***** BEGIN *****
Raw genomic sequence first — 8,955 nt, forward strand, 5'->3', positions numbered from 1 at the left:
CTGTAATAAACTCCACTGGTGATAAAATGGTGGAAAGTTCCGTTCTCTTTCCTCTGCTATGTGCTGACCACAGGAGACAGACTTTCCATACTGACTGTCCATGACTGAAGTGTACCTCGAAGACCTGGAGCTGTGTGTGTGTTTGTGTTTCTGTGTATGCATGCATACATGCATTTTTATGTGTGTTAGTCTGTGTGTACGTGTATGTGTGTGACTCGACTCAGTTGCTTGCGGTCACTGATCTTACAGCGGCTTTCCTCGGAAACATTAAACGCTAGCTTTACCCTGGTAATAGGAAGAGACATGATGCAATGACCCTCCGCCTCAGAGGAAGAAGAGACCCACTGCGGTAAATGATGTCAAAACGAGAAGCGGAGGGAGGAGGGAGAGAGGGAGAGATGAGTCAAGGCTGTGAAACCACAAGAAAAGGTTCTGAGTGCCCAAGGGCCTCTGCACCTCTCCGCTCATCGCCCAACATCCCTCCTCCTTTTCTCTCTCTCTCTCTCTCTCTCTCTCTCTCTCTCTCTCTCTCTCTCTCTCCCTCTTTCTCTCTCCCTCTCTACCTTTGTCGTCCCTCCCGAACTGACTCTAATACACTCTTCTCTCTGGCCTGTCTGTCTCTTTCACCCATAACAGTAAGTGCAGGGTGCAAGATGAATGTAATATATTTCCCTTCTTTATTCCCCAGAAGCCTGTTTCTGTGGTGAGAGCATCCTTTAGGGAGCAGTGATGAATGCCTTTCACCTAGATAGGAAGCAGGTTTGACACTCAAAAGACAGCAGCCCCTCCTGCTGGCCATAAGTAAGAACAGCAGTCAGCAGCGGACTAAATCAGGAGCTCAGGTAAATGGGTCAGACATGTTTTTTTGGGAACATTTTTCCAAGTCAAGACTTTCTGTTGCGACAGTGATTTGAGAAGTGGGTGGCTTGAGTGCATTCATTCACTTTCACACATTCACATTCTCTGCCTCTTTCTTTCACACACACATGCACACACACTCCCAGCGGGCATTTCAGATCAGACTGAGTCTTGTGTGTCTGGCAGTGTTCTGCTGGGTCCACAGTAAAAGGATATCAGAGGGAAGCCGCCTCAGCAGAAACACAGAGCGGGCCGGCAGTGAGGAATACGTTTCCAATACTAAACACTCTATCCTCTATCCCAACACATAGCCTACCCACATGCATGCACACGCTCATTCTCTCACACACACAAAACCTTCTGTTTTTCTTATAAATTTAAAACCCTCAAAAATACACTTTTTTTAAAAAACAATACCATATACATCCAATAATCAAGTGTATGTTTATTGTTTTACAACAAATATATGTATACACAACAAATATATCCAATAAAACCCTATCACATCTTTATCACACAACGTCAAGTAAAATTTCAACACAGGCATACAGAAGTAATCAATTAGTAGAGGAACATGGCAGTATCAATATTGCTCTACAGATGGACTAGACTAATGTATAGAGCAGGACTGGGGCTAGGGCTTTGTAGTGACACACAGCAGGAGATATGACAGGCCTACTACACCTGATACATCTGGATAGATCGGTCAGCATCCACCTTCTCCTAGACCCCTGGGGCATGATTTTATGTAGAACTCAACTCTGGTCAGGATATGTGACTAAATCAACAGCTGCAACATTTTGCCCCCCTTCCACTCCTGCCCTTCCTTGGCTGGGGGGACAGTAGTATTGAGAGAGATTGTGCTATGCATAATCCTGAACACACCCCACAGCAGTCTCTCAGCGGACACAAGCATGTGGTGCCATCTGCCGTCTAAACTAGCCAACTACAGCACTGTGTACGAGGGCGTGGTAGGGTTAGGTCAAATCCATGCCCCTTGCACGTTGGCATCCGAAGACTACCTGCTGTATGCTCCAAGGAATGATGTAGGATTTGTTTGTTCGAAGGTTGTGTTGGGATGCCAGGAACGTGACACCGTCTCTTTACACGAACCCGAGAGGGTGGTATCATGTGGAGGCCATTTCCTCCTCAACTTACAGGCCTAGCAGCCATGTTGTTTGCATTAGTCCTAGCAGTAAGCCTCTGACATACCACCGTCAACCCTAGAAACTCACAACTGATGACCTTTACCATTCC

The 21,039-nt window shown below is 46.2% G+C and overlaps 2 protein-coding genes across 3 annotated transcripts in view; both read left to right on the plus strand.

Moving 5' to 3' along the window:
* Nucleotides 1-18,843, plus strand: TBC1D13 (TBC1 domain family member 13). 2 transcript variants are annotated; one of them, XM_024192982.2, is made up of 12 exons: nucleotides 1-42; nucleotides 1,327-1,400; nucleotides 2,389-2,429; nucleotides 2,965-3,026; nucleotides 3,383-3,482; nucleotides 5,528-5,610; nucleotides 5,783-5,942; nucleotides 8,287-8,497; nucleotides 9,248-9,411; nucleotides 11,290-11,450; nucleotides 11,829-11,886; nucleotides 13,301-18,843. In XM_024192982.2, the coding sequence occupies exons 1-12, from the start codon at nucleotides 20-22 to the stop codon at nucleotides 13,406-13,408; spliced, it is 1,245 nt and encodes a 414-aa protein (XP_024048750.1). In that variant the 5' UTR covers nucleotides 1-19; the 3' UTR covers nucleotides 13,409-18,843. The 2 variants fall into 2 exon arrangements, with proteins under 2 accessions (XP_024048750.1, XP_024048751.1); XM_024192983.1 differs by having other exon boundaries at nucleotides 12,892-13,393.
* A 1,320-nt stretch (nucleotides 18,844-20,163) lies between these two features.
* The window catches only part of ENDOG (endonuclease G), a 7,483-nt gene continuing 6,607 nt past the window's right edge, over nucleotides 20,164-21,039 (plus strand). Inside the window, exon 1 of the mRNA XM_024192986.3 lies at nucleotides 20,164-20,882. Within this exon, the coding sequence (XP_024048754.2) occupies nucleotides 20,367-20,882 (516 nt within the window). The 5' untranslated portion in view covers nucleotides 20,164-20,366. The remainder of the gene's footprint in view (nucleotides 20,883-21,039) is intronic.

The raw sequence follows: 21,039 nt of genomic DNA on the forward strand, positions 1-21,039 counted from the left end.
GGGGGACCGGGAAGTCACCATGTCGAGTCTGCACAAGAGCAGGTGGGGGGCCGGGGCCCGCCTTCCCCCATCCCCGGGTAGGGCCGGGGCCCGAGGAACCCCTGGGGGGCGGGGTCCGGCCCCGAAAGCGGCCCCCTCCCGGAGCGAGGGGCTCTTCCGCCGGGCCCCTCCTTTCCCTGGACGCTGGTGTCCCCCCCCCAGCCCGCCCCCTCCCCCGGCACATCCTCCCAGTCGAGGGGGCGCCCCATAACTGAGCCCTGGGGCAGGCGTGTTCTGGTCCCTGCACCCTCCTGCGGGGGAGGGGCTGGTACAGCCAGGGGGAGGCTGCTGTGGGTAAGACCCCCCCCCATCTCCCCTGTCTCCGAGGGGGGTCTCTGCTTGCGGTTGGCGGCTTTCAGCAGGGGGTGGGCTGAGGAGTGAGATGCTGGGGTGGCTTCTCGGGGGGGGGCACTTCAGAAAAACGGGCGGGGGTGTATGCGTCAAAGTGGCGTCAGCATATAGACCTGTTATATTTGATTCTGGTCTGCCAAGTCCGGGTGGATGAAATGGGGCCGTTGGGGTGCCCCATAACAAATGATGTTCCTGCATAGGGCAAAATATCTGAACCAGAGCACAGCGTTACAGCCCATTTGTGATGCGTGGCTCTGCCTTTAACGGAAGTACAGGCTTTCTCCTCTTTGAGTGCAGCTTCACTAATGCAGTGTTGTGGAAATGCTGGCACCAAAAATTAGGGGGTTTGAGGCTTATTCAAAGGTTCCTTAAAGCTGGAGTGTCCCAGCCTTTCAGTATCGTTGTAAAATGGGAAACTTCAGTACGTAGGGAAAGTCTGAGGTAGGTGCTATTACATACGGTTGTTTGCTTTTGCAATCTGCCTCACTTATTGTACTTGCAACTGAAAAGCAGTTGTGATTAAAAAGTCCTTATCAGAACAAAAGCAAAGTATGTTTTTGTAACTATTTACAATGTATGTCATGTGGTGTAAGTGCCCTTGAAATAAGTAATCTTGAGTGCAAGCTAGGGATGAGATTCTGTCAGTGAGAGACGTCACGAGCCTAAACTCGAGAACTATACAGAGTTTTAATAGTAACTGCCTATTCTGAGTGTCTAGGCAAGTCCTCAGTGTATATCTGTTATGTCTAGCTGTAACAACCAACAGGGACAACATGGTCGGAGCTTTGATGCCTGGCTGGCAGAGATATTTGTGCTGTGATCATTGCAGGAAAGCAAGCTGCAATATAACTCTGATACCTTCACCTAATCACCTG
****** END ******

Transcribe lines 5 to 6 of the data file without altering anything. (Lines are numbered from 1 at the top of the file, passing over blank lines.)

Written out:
* Nucleotides 1-18,843, plus strand: TBC1D13 (TBC1 domain family member 13). 2 transcript variants are annotated; one of them, XM_024192982.2, is made up of 12 exons: nucleotides 1-42; nucleotides 1,327-1,400; nucleotides 2,389-2,429; nucleotides 2,965-3,026; nucleotides 3,383-3,482; nucleotides 5,528-5,610; nucleotides 5,783-5,942; nucleotides 8,287-8,497; nucleotides 9,248-9,411; nucleotides 11,290-11,450; nucleotides 11,829-11,886; nucleotides 13,301-18,843. In XM_024192982.2, the coding sequence occupies exons 1-12, from the start codon at nucleotides 20-22 to the stop codon at nucleotides 13,406-13,408; spliced, it is 1,245 nt and encodes a 414-aa protein (XP_024048750.1). In that variant the 5' UTR covers nucleotides 1-19; the 3' UTR covers nucleotides 13,409-18,843. The 2 variants fall into 2 exon arrangements, with proteins under 2 accessions (XP_024048750.1, XP_024048751.1); XM_024192983.1 differs by having other exon boundaries at nucleotides 12,892-13,393.
* A 1,320-nt stretch (nucleotides 18,844-20,163) lies between these two features.